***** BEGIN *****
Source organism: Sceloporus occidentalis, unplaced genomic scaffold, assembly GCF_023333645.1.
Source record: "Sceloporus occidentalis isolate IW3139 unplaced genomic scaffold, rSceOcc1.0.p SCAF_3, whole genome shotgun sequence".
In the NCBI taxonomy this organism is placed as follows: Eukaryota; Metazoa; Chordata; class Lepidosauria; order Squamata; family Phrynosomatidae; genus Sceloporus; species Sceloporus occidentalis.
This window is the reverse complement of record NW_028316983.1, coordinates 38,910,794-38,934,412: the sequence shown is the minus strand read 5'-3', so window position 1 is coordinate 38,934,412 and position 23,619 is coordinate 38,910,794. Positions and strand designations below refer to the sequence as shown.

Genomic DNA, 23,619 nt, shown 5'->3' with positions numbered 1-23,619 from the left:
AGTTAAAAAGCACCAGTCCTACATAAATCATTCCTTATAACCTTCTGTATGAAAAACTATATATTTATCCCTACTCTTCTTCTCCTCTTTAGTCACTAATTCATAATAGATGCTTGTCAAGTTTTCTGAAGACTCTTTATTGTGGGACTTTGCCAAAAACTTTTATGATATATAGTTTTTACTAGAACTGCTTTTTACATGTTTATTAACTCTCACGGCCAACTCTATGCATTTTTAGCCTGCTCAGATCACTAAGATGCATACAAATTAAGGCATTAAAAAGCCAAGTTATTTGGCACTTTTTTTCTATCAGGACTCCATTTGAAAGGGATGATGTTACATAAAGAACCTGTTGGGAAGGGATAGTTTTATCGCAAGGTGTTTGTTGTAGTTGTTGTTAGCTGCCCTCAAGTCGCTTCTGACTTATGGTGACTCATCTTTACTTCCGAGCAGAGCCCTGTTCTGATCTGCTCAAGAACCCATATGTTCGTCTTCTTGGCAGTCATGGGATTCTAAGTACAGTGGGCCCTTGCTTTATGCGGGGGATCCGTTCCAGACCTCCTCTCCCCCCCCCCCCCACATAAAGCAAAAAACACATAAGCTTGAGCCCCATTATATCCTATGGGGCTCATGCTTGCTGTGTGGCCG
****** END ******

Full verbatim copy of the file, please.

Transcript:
Source organism: Sceloporus occidentalis, unplaced genomic scaffold, assembly GCF_023333645.1.
Source record: "Sceloporus occidentalis isolate IW3139 unplaced genomic scaffold, rSceOcc1.0.p SCAF_3, whole genome shotgun sequence".
In the NCBI taxonomy this organism is placed as follows: Eukaryota; Metazoa; Chordata; class Lepidosauria; order Squamata; family Phrynosomatidae; genus Sceloporus; species Sceloporus occidentalis.
This window is the reverse complement of record NW_028316983.1, coordinates 38,910,794-38,934,412: the sequence shown is the minus strand read 5'-3', so window position 1 is coordinate 38,934,412 and position 23,619 is coordinate 38,910,794. Positions and strand designations below refer to the sequence as shown.

Genomic DNA, 23,619 nt, shown 5'->3' with positions numbered 1-23,619 from the left:
AGTTAAAAAGCACCAGTCCTACATAAATCATTCCTTATAACCTTCTGTATGAAAAACTATATATTTATCCCTACTCTTCTTCTCCTCTTTAGTCACTAATTCATAATAGATGCTTGTCAAGTTTTCTGAAGACTCTTTATTGTGGGACTTTGCCAAAAACTTTTATGATATATAGTTTTTACTAGAACTGCTTTTTACATGTTTATTAACTCTCACGGCCAACTCTATGCATTTTTAGCCTGCTCAGATCACTAAGATGCATACAAATTAAGGCATTAAAAAGCCAAGTTATTTGGCACTTTTTTTCTATCAGGACTCCATTTGAAAGGGATGATGTTACATAAAGAACCTGTTGGGAAGGGATAGTTTTATCGCAAGGTGTTTGTTGTAGTTGTTGTTAGCTGCCCTCAAGTCGCTTCTGACTTATGGTGACTCATCTTTACTTCCGAGCAGAGCCCTGTTCTGATCTGCTCAAGAACCCATATGTTCGTCTTCTTGGCAGTCATGGGATTCTAAGTACAGTGGGCCCTTGCTTTATGCGGGGGATCCGTTCCAGACCTCCTCTCCCCCCCCCCCCCACATAAAGCAAAAAACACATAAGCTTGAGCCCCATTATATCCTATGGGGCTCATGCTTGCTGTGTGGCCG